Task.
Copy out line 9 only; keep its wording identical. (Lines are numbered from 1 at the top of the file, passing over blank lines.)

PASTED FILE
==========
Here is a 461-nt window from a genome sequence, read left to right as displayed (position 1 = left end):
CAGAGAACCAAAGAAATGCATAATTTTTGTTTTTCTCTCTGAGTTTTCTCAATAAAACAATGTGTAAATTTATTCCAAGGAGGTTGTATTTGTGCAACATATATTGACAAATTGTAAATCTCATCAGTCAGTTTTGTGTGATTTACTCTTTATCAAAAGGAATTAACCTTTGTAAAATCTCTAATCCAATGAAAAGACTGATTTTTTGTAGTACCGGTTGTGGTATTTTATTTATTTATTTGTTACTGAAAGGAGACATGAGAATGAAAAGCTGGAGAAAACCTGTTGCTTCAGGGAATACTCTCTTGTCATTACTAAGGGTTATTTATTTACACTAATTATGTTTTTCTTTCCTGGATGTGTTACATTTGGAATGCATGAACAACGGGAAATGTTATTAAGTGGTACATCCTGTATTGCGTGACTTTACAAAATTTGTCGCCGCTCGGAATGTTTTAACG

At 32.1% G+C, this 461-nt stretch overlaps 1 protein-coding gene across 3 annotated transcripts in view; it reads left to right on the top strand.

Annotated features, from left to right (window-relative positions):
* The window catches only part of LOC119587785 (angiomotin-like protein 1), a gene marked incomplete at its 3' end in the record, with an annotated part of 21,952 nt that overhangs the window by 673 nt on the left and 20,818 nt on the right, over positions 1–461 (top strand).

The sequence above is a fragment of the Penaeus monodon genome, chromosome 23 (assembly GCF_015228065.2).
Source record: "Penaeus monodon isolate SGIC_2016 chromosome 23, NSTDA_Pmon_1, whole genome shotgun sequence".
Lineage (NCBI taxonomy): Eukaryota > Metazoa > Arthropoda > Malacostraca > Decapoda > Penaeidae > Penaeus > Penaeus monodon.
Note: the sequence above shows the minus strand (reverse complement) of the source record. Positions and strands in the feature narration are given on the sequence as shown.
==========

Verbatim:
Note: the sequence above shows the minus strand (reverse complement) of the source record. Positions and strands in the feature narration are given on the sequence as shown.